Bonander is the moniker of Ellinor Sterner Bonander, a Swedish songstress with a voice that sounds like the lovechild of Kate Bush and Björk. Bonander’s sound is a heady mix of orchestral swells and sci-fi electronic overtones, combining to create a uniquely accessible and boundary-pushing sound. Her recent single ‘Quit Everything and Become a Princess’ has garnered attention from publications like Vogue and High Snobiety for its message of openness and acceptance: it was written as an anthem for all female and non-binary people who feel constrained by gender norms. We sat down together to chat princesses, multilingualism and being an all-rounder.
What message would you like ‘Quit Everything and Become a Princess’ to have?
That it’s OK to be whoever you choose to be despite the gender you were given at birth. I want it to be a temporary ticket of freedom from the norms that sometimes steer us to roads we don’t want to follow, but feel obliged to.
Why ‘princess’, a word which has specifically come under fire in recent years for putting pressure on young children to conform to gendered stereotypes?
Ooh good question and I’m so happy that someone asked this one! Because my intention is that whoever you might be, you are a princess, without the expected norms of the word. I also wanted to empower the word, because it’s often used in a very condescending way. ‘Princess’ for me is just a parable for powerful, no matter how little or much you like the colour pink. I want to reclaim this word, make it a feminist one!
How did you get into music?
Both my parents work in the music business, so I guess it started quite early on. I consider myself very lucky to have access to music education at such a young age. It took a while to find my passion for writing, producing and singing though; I’ve worked my way around!
What experience of prejudice have you had, being a woman in the music industry?
Well, the most common one is that people have a hard time accepting that I produce, write and arrange my music, I’m not “just” a vocalist, which is of course enough as well. People assume some male genius is behind it all. I’ve also had a hard time at different music educations as the only woman in many ensembles. You often need to be quite badass to get your voice out there and that’s such a shame, and shouldn’t be necessary!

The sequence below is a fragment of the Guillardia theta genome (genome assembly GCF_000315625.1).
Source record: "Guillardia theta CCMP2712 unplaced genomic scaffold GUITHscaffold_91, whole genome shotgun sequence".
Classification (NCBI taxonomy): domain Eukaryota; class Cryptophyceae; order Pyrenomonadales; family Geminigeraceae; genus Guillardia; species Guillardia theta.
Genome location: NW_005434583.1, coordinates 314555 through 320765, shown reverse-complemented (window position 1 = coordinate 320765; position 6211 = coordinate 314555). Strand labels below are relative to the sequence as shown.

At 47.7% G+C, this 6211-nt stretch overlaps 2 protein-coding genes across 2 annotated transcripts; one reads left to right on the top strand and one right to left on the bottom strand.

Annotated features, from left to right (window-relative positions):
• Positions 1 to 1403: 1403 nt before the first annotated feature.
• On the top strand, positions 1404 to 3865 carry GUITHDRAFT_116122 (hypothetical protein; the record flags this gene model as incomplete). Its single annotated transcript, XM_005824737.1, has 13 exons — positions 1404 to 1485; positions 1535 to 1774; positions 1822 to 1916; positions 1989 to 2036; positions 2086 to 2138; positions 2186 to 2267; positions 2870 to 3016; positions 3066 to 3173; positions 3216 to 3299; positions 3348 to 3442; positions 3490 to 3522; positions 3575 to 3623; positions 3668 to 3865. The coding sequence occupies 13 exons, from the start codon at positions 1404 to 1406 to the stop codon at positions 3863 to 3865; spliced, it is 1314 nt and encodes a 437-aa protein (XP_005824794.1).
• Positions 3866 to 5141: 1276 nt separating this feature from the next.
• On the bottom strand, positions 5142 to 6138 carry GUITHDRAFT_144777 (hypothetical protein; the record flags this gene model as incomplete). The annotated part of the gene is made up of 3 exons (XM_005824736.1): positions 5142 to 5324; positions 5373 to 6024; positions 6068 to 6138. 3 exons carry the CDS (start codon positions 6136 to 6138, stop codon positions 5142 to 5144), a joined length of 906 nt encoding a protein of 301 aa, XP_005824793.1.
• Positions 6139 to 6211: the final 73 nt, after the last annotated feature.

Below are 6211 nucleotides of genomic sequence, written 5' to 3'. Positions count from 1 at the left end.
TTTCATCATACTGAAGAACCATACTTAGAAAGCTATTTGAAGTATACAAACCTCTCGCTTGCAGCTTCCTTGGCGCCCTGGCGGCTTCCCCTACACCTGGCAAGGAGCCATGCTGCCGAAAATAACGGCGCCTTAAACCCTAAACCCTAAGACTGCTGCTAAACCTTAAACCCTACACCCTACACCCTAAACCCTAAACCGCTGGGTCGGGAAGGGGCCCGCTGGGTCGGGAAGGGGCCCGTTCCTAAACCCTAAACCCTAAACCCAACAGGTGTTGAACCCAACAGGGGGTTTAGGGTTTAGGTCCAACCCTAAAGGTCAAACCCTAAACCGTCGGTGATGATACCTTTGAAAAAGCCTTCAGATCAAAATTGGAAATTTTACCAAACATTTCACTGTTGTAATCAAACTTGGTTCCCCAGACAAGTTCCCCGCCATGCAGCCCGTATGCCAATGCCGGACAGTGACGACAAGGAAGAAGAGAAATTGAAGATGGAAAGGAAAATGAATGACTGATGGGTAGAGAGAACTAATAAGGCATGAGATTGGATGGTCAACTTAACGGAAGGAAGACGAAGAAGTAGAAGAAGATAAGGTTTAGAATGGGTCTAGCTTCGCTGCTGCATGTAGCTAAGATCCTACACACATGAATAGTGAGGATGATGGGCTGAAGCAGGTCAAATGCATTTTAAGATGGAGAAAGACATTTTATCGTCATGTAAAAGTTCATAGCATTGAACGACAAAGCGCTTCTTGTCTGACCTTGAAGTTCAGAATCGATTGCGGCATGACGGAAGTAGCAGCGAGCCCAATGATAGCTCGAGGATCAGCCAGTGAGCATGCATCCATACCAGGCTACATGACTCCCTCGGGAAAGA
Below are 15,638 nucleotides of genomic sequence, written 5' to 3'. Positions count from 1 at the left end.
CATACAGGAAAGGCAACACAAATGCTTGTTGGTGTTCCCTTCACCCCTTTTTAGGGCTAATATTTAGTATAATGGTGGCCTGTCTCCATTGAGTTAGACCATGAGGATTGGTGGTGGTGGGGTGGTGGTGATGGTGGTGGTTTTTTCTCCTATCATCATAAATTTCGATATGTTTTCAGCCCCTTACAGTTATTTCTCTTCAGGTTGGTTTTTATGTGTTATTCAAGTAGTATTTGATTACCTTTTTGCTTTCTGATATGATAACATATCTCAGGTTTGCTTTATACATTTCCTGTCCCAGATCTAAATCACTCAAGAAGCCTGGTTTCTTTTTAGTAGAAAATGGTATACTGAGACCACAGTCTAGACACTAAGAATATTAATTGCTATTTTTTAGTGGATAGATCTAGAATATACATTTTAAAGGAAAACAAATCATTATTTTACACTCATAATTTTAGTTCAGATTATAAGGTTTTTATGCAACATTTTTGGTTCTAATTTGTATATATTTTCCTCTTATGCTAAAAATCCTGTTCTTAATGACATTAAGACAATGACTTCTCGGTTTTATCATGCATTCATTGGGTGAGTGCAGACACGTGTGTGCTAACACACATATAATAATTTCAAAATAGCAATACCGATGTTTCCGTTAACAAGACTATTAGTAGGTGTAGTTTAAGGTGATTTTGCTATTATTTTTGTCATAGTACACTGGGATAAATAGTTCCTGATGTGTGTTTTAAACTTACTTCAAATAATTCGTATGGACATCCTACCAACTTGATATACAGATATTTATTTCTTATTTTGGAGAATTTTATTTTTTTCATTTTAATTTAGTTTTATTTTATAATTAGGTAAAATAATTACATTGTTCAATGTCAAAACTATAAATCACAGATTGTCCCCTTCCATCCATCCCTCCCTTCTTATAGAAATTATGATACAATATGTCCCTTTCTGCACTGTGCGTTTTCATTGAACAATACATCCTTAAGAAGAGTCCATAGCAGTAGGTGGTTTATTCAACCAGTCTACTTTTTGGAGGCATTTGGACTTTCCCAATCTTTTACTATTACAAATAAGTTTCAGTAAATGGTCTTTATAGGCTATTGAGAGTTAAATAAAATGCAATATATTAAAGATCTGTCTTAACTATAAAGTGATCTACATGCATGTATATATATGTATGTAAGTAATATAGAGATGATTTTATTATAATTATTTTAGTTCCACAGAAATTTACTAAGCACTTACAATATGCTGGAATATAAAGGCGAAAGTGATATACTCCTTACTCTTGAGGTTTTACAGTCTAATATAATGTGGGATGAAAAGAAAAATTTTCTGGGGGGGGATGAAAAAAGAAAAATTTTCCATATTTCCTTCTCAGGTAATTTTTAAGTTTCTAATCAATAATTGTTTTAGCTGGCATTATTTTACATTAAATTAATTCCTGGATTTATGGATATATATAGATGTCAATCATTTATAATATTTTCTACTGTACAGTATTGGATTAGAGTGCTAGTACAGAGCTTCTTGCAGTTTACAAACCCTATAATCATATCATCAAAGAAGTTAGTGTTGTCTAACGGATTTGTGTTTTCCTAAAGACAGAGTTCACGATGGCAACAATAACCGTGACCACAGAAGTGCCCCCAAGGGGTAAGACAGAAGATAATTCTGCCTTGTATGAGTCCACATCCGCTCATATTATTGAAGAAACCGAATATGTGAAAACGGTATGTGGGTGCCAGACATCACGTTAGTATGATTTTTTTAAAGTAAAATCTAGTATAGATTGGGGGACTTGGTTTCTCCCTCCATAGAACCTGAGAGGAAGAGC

Conversely, what positive experiences have you had as a result of your gender in such a male-dominated industry?
Loads of stuff, but more discrete things. I think that if you are raised as a woman, the chance is due to our norms, that we learn to have a kind of social radar on, to take in how everybody’s feeling in a group, and really talk about each other’s emotions a lot. I think it’s an amazing quality we all need to value more, because it results in thoughtfulness and more empathy. It has helped me to be a better group leader in the bands I’ve played in.
Your sound is distinctly orchestral yet electronic; how do you find your equilibrium between the two?
I think the common thing between the two is the drama. I like dramatic music and use the instruments I think sound good for the song. I love to mix it up, to create tension between acoustic and electronic sounds. So maybe the tension is the equilibrium?
The B-side to ‘Quit Everything…’ is ‘Bruset’, a song sung in your native Swedish. Is there a freedom that comes with being multilingual?
A definite freedom yes. I often write in the language the song comes out in. It’s more often English, I think it’s harder to write in your native language because it’s more direct and honest.
You arranged and wrote all of ‘Bruset’ yourself, quite a feat given that it’s so densely layered and intricate. How important do you think it is to be an all-rounder in today’s industry?
Thank you. My spontaneous answer is very important, but come to think of it, I think it depends on the person, timing and so forth. But the music industry is tough and you often need to stand out. Either by being extremely good at one specific thing, or a multi-tasker: whatever suits you the best.
Questions by Jemima Skala
Images: Mysticsons PR